455933 Simulation and Experimental Analysis of an Automated System for Magnetically Labeling and Collecting Rare Blood Cells

Monday, November 14, 2016: 2:36 PM
Continental 7 (Hilton San Francisco Union Square)
Zhixi Qian1, Thomas R. Hanley1, Eugene Boland2 and Paul W. Todd3, (1)Chemical Engineering Department, Auburn University, Auburn, AL, (2)Techshot, Inc., Greenville, IN, (3)Space Hardware Optimization Technology, Inc, Greenville, IN

To test the ability of a point-of-care cell detector to automatically label and trap cells, simulations and laboratory experiments on cell labeling and separation were performed. A static mixer’s cell labeling efficiency and a magnetic trap’s capture ability were simulated using computational fluid dynamics and tested in cell labeling and trapping experiments in the presence and absence of whole blood to determine the effect of red blood cells on labeled tumor cells detection. After each cell labeling and separation test a particle tracking microscope was used to detect particle motion, size and magnetophoretic mobility distribution thereby identifying and counting magnetically labeled cells. A statistical analysis of data was obtained during the test allowing a better understanding of cell labeling. The results of cell counts indicated the immunomagnetic particles were able to perform tumor cell labeling and separation tasks with good capture efficiency. The static mixer proved to have a similar cell labeling efficiency to that of the traditional multistep methods using shake-bed labeling. The velocimeter plots showed cells were successfully labeled by magnetic beads in the static mixer, and the magnetic trap was capable of capturing labeled particles. Whole blood was found to hinder cell detection by the velocimeter, and a simple post- processing step was introduced to ensure unlabeled cells are washed away properly.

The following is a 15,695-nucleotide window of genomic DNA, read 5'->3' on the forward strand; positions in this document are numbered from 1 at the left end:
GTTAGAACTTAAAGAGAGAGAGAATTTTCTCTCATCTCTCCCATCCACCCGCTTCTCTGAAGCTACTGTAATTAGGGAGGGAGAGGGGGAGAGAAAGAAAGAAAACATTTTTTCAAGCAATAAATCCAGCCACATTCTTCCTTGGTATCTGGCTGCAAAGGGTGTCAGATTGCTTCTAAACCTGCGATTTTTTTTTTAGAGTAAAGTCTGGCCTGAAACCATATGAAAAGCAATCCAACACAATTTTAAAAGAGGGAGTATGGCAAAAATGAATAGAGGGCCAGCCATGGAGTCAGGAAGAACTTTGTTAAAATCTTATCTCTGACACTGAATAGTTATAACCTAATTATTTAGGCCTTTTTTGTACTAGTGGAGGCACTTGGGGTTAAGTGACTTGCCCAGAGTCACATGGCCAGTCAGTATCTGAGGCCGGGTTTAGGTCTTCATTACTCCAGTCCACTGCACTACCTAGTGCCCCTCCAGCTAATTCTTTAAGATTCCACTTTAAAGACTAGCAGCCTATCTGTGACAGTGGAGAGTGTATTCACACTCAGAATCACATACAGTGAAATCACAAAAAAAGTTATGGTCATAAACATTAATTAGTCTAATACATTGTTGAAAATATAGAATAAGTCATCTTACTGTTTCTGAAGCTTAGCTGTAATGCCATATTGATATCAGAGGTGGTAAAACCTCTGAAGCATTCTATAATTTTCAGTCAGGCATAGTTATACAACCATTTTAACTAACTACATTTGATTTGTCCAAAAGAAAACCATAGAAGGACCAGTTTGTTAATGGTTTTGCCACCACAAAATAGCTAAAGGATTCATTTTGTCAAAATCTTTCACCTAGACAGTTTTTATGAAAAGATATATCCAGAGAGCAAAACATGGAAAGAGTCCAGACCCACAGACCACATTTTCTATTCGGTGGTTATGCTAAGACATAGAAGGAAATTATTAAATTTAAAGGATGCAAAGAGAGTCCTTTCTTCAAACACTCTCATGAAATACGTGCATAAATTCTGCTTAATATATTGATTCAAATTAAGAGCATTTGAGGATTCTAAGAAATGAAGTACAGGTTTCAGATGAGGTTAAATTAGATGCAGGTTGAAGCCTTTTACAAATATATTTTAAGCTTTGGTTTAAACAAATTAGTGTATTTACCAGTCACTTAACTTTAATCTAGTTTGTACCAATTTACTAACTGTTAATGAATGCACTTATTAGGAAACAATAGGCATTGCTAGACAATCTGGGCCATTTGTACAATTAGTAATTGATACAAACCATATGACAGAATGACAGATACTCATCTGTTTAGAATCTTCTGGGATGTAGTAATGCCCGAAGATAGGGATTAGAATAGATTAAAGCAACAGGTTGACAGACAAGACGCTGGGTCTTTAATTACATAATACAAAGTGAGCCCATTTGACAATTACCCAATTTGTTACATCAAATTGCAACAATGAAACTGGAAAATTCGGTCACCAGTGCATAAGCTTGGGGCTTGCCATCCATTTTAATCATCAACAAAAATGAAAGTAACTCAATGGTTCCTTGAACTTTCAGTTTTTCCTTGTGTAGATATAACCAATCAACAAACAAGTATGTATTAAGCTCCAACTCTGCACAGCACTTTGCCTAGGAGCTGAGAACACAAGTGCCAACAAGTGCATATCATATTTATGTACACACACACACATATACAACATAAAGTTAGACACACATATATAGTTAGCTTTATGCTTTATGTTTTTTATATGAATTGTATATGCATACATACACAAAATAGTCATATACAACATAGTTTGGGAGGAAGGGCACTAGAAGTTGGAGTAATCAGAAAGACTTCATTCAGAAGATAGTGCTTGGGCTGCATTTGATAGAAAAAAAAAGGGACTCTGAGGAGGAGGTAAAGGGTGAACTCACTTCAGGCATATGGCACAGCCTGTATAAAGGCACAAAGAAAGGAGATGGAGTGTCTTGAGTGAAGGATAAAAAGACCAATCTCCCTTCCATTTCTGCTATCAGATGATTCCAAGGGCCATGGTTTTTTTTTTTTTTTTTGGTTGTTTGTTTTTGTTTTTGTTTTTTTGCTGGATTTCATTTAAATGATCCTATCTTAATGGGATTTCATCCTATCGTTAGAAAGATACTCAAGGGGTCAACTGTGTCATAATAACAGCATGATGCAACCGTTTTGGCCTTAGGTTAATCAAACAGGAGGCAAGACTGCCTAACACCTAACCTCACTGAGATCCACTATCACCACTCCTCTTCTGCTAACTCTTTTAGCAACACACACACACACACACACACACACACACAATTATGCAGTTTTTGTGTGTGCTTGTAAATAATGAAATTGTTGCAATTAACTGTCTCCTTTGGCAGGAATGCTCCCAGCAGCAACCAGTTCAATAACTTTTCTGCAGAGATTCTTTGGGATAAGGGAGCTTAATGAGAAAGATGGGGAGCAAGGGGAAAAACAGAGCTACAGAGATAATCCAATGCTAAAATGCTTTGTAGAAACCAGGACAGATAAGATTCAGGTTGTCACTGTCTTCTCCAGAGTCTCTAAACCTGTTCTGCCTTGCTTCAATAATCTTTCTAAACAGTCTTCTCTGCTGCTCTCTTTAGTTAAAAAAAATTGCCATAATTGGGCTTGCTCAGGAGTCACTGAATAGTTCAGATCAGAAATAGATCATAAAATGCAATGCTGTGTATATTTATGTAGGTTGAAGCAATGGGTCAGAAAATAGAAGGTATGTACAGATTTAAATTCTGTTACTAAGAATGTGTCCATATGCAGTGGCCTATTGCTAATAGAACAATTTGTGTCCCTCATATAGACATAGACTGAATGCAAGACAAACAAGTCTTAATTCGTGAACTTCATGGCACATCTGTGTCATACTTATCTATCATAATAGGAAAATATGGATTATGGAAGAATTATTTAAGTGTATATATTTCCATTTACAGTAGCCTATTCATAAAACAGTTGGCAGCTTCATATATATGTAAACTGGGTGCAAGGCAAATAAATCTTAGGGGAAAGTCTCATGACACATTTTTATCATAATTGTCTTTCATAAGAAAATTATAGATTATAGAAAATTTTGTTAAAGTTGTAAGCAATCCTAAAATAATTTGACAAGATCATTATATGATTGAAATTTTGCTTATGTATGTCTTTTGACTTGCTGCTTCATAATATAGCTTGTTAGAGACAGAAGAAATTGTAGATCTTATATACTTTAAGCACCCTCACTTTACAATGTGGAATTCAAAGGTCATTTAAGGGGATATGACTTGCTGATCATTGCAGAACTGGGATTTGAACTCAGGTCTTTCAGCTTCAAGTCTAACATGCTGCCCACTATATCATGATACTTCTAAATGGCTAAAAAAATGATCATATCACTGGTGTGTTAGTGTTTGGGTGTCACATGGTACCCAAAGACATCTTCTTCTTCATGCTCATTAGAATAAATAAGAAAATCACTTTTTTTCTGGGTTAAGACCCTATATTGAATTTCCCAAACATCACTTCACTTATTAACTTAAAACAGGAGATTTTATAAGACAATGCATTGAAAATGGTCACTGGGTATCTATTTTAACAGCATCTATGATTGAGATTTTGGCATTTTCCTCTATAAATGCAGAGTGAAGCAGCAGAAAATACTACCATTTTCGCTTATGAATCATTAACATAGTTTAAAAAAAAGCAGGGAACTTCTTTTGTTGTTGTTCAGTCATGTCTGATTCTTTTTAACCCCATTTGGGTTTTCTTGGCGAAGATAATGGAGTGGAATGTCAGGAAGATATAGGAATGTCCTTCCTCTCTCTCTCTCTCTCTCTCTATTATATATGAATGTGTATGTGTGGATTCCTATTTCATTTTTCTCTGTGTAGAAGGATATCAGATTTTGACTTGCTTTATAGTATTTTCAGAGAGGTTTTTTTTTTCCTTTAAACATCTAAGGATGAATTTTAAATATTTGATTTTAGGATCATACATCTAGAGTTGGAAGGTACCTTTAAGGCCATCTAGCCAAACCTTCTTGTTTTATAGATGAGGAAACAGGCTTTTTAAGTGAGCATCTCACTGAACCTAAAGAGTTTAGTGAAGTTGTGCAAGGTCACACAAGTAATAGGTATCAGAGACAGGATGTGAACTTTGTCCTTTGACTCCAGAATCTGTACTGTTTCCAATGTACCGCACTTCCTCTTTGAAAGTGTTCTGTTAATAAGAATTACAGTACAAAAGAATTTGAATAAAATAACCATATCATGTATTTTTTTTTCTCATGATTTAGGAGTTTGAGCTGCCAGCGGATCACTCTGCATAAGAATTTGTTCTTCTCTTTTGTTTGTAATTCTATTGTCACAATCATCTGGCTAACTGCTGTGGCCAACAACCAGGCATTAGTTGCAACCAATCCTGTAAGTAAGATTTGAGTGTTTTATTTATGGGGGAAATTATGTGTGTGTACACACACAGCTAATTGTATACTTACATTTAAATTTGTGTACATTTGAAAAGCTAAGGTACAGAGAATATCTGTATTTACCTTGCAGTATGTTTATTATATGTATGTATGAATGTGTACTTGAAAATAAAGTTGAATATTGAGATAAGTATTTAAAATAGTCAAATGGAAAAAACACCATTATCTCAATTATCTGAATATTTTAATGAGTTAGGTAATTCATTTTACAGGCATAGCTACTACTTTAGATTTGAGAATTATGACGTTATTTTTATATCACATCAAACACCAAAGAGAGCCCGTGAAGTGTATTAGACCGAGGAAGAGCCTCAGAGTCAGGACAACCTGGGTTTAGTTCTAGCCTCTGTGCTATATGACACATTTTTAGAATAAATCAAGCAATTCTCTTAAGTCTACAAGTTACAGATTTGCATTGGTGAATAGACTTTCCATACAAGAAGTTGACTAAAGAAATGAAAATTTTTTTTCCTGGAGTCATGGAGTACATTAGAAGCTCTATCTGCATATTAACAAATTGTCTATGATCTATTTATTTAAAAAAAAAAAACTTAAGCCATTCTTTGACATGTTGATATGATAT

Keywords: cell labeling, magnetic particles, magnetic separation, Hyperfluxtm analysis, velocimetry, computational fluid dynamics

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See more of this Session: Engineering in Cancer Biology and Therapy II
See more of this Group/Topical: Food, Pharmaceutical & Bioengineering Division